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Migrant Workers in the Gulf: A Historical Perspective (video)

On May 16, 2011

Below is a great video interview of The Real News Network with Dr. Adam Hanieh about the historical changes that occurred within the working class of the Gulf region since the 1950s. The program also discusses the recent popular uprising in Bahrain, the tensions created by the al-Khalifa regime's policy of naturalization of foreign Sunnis and the lack of solidarity with migrant workers in the protests in Bahrain.

Dr. Hanieh, a lecturer in Development Studies at the School of Oriental and African Studies in London, described how the Saudi working class that has filled up most of the positions in the oil sector was gradually replaced with temporary workers in the 1960s and 1970s due to radicalization of the Saudi working class, which conducted several strikes, some of them against the control of a US firm (Aramco) over the Saudi oil. The strikes and protests were repressed and by the 1970s, 75% of the workers were Arab migrants. Those migrants, mostly Palestinians and Yemeni citizens were then themselves replaced in the 1980s and 1990s by South-Asian migrants who now constitute the majority of the workforce in the Gulf. Dr. Hanieh then goes on to discuss the living and working conditions of migrant workers in the Gulf today: passport confiscation, inability to strike, abuse and many occurrence of suicides.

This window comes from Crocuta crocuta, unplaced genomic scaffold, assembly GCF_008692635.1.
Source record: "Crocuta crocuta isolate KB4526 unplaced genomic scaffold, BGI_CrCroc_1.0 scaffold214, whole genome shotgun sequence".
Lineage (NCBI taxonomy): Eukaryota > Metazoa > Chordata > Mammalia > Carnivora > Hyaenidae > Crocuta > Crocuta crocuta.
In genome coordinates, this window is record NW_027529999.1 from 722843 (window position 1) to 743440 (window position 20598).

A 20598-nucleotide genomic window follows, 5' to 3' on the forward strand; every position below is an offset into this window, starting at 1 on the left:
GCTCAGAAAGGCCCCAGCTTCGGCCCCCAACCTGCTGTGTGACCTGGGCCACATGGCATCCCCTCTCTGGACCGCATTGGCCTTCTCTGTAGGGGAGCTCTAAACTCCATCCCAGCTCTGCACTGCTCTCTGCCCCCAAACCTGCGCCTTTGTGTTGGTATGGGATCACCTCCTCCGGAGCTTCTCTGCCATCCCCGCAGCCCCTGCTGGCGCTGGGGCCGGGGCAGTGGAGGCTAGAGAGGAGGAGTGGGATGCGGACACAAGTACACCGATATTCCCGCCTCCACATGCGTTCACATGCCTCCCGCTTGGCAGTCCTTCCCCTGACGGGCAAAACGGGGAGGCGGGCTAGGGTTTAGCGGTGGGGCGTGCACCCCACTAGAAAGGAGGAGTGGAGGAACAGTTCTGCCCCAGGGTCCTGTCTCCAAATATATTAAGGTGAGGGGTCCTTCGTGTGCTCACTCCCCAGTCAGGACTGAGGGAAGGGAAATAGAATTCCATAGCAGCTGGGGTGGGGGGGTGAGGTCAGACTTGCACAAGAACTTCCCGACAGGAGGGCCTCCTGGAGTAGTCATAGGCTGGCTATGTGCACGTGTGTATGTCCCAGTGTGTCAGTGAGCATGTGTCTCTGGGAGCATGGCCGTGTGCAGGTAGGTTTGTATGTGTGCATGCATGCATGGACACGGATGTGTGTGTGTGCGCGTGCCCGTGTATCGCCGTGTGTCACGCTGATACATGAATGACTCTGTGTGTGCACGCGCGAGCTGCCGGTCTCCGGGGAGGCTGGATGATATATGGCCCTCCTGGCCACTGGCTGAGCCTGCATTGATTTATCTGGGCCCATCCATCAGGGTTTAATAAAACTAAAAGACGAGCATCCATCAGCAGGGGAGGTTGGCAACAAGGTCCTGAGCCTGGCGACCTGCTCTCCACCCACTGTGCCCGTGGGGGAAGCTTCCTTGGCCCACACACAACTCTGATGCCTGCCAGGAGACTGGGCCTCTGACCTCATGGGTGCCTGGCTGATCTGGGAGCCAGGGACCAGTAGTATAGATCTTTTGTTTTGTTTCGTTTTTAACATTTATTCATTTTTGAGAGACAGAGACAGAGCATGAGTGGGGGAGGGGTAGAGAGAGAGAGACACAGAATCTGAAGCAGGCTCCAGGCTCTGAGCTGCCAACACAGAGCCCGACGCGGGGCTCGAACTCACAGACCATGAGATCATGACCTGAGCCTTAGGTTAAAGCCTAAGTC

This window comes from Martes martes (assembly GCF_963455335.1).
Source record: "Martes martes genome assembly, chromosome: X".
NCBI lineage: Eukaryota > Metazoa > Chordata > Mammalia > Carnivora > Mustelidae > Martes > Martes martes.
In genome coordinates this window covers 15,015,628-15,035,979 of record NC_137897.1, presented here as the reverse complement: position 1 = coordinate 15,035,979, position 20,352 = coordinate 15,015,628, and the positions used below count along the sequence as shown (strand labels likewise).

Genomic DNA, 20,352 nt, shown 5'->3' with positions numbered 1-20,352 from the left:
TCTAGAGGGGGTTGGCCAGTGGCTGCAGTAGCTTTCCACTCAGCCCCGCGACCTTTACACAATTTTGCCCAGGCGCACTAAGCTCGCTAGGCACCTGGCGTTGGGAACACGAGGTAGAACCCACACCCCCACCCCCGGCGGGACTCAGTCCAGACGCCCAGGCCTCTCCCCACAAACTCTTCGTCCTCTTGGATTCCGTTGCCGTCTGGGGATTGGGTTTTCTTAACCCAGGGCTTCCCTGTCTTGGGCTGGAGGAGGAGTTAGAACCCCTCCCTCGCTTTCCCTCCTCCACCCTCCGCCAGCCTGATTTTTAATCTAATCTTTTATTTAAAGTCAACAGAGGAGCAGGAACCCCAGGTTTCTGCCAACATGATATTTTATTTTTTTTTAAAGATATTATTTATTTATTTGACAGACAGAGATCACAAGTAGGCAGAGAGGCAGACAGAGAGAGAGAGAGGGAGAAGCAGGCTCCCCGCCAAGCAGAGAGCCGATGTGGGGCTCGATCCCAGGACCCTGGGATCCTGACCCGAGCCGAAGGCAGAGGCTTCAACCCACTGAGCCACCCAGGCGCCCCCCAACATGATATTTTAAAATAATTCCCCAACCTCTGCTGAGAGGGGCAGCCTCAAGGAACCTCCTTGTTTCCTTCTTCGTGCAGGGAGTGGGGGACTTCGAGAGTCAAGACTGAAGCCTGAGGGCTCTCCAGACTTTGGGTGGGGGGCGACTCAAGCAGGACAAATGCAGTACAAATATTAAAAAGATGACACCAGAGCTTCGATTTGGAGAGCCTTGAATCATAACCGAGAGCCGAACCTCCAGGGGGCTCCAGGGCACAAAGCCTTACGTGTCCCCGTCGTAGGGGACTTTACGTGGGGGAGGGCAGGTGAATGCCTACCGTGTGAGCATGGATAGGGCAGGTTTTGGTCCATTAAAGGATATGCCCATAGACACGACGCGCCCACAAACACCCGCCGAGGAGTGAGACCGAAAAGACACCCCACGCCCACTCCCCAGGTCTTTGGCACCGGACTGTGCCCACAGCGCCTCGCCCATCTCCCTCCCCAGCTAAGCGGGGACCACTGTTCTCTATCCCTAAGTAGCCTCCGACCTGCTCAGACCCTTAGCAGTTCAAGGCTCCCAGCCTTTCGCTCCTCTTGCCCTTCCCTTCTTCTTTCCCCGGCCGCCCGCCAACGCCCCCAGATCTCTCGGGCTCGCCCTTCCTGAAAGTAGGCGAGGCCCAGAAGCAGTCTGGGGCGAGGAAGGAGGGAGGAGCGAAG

Read here the full transcript of the interview.